A monthly column by Michael Cassidy, evangelist, author, Christian leader and founder of African Enterprise whose ministry in Africa and the world has spanned more than 50 years.
Part 1 of a 2-part series on the painful but profitable process of being refined through the ‘baptism of fire’
I baptise you with water for repentance. But after me will come one who is more powerful than I, whose sandals I am not fit to carry. He will baptise you with the Holy Spirit and with fire — Matthew 3:11 (John the Baptist)
In seeking to go forward in our Christian walk, we can often find that the growth comes firstly in situations of pain, and secondly, when caught in the crossfire of conflict.
In fact the twin concepts, firstly of taking up one’s cross, and secondly of being baptised not only with the Spirit but with fire, became the only spiritual framework through which I could interpret many of the difficult and sometimes painful things which happened to me. The cross-and-the-fire.
Holiness and fire
Since early in my Christian experience I have been aware that God is more interested in our characters than our happiness, knowing as He does that the more and the quicker our characters are conformed to the image of Christ, the happier we will be. In the light of this, Hebrews 12:11 had always meant much: No discipline seems pleasant at the time, but painful. Later on, however, it produces a harvest of righteousness and peace for those who have been trained by it.
However, I had not ever before very clearly linked up in my mind the twin phenomena of the baptism with the Spirit and the baptism with fire.
But I can’t think why not. After all, they were integral and inseparable in John the Baptist’s mind.
This One who was to come, whose sandals he was unworthy to untie, would have the distinction of performing a twin work upon His disciples.
He would baptise not only with the Spirit, but with fire.
He would come to his disciples with his winnowing fork … in his hand, and he would clear his threshing floor, gathering his wheat into the barn and burn up the chaff with unquenchable fire (Matthew 3:12).
As the years unfolded, this truth impressed itself on me afresh.
To come to His Spirit more deeply and to release His Spirit more fully was also to come to the fire more resolutely and be yielded to its painful, purging work.
To say: “Lord, fill me with Your Spirit” is to say: “Lord, step up the heat of the fire and burn the chaff in me more freely” because the two baptisms, if we can so talk, belong together.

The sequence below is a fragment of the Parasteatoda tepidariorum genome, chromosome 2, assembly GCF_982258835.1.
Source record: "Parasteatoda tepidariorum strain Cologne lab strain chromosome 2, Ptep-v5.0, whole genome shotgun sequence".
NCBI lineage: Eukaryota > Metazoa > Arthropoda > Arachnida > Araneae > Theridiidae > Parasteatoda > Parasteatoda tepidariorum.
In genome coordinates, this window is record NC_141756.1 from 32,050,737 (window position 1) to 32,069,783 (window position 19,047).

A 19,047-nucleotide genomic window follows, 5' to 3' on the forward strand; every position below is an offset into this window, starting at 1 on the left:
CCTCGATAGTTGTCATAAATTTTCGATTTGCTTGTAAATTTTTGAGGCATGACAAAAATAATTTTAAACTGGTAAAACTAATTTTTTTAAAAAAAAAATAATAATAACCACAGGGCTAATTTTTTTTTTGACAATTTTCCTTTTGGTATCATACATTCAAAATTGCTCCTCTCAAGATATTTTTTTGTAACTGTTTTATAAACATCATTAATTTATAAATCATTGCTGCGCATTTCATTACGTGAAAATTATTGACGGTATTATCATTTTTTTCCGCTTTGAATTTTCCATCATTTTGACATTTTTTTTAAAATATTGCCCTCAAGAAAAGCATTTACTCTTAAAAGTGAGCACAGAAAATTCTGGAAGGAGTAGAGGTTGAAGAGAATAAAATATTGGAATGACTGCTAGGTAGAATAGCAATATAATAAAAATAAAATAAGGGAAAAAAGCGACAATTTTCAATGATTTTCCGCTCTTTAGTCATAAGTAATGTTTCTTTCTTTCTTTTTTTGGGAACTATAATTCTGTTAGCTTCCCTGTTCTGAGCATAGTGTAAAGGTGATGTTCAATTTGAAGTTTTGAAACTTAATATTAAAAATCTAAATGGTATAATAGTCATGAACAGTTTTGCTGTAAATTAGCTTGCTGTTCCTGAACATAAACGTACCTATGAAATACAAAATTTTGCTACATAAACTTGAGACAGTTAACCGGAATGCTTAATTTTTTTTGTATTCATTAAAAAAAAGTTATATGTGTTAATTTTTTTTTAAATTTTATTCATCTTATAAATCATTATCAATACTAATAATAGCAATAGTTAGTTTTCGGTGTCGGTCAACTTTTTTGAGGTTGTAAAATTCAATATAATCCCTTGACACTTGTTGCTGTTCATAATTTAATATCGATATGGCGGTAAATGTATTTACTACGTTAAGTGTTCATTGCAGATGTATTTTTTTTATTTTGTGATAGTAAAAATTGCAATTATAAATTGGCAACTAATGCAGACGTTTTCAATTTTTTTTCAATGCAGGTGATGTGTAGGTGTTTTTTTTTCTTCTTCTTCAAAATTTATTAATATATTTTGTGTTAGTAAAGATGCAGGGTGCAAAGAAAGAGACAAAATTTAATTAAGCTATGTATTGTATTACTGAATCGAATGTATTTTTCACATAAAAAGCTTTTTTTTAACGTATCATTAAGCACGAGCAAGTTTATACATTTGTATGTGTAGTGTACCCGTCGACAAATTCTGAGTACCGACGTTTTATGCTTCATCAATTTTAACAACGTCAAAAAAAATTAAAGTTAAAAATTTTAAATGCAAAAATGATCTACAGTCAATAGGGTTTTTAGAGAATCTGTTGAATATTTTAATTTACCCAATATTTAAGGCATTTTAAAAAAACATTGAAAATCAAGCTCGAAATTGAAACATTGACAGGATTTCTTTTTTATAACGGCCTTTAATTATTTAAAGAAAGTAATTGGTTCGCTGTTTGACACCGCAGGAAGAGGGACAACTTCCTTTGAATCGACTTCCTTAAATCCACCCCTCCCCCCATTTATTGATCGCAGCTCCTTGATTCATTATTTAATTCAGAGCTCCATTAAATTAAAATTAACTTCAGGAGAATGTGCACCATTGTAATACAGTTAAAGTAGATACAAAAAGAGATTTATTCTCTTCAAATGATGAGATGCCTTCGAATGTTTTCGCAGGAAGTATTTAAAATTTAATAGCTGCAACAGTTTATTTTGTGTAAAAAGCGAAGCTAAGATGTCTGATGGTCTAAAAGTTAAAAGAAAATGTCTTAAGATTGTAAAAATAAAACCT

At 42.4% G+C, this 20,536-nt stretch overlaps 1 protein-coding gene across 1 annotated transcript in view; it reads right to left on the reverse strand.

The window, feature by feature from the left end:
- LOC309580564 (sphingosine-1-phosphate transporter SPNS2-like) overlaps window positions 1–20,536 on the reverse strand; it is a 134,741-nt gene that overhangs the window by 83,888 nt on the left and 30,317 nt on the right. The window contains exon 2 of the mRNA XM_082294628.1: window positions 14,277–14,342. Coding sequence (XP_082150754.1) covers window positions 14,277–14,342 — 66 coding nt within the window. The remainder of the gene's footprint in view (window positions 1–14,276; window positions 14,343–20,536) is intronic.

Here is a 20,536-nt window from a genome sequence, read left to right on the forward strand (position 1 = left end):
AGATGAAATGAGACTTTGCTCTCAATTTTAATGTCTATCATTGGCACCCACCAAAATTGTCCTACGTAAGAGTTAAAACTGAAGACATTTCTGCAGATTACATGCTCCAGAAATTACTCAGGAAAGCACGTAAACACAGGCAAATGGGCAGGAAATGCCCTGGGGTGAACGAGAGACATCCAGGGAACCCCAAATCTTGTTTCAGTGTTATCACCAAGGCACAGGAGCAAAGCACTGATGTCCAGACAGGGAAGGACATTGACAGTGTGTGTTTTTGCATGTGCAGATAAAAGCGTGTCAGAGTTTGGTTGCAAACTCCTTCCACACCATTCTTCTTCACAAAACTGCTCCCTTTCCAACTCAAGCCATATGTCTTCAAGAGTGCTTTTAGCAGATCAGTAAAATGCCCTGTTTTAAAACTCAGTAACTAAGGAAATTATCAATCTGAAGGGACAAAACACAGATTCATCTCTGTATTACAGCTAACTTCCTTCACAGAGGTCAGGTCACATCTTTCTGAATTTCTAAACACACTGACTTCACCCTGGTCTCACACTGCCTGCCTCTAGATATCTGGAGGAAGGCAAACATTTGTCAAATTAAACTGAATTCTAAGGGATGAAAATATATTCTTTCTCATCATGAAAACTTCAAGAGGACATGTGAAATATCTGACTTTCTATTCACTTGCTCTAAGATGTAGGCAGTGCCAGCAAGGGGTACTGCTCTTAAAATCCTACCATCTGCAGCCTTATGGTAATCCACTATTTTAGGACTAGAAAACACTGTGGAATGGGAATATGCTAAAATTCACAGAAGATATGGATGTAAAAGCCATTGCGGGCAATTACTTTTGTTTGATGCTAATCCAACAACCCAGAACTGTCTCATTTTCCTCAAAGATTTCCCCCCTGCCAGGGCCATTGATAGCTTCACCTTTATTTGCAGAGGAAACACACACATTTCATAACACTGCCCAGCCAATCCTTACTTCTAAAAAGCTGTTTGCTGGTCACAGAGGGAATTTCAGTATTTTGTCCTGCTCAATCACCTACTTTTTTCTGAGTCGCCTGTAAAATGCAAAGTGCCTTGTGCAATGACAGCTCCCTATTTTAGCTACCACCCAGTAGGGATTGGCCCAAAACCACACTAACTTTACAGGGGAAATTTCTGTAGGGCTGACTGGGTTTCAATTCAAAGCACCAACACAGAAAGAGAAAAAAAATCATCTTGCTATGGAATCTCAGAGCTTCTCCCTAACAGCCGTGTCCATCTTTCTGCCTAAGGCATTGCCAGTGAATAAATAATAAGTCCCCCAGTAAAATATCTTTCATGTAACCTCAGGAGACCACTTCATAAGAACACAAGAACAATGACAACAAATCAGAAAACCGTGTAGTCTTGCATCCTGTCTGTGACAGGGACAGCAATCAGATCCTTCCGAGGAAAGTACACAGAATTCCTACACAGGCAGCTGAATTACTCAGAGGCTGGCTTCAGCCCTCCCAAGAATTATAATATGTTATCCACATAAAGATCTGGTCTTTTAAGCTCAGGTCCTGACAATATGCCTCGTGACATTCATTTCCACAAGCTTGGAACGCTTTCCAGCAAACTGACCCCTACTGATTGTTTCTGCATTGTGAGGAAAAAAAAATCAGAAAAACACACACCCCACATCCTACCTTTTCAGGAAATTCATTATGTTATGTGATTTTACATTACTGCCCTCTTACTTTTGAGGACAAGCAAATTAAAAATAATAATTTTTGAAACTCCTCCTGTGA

Put differently, the one baptism involves two elements — the Spirit and fire.
Curious that we have so many books on our shelves on the baptism with the Holy Spirit and none on the baptism with fire! Seemingly we have a strong, though perhaps not unnatural, preference for power over pain!
In all likelihood this is because we forget that He is the Holy Spirit. And He is described that way more than ninety times in the Bible. As such, His main concern will be with our holiness.
Yet, even from the beginning there was failure in the Church to grasp this. Michael Green has observed:
The Corinthians, with all their claims to fullness and to having entered on their heavenly reign were distressingly defective in Christian behaviour.
Party strife, litigiousness, immorality of a dimension unheard of in paganism, coupled with greed and disorder in the assemblies, marked their lives.
No wonder Paul had to castigate them as carnal Christians and yet they were the very people who possessed these gifts of tongues, miracles, faith, healing, and the like which convinced them that they were the favoured children of Heaven and had already become full.
It is still an observable fact that those who speak most about being full of the Holy Spirit are often governed by other spirits such as arrogance, divisiveness, and party spirit, disorder, lack of love, and criticism. It is hard to see how a man can be full of the Spirit if these glaring failures of character persist.
This is what Paul was on to when he wrote to the Corinthians, and it is often as relevant today in our churches and organisations as it was with the Corinthians: Brothers and sisters, I could not address you as people who live by the Spirit but as people who are still worldly — mere infants in Christ … For since there is jealousy and quarrelling among you, are you not worldly? Are you not acting like ordinary humans? — 1 Corinthians 3:1, 3
Seemingly Paul’s concern was to get the Corinthians to behave not as ordinary people but as extraordinary people. This could only happen as the flesh or old nature in them was subordinate to the Spirit and brought under His control.
Spirit and flesh
As Christians we face the challenge of being and becoming, and one is always a beginner. How hard it is therefore to yield to the discipling processes of the Spirit as Peter had to when Jesus said: You are Simon son of John. You will be called Cephas (which, when translated, is Peter) –John 1:42.
Jesus was alerting Peter to the fact that there was a signal difference between what he then was and what he would later become, though mercifully he left Peter ignorant as to how painful the process would be!
Likewise with Moses in his Midian and Paul in his Arabia, there was an “unlearning” process which had to go on as each was led more deeply, and often with anguish, to learn the ways of God and to unlearn the ways of humans.
It is the challenge of learning to have God’s attitudes and perspectives, even in situations of pain, pressure, personal crisis, or interpersonal alienation.
It is learning to allow the Spirit and the new nature, rather than the flesh or old nature, to predominate.
And the way it happens is the way of the Cross. It is the way of the baptism with fire.
The pain of bereavement
The awareness of the Spirit’s love and power was a particular blessing back in mid-1978 when my father, to whom I was particularly devoted, became seriously ill and we knew he was dying.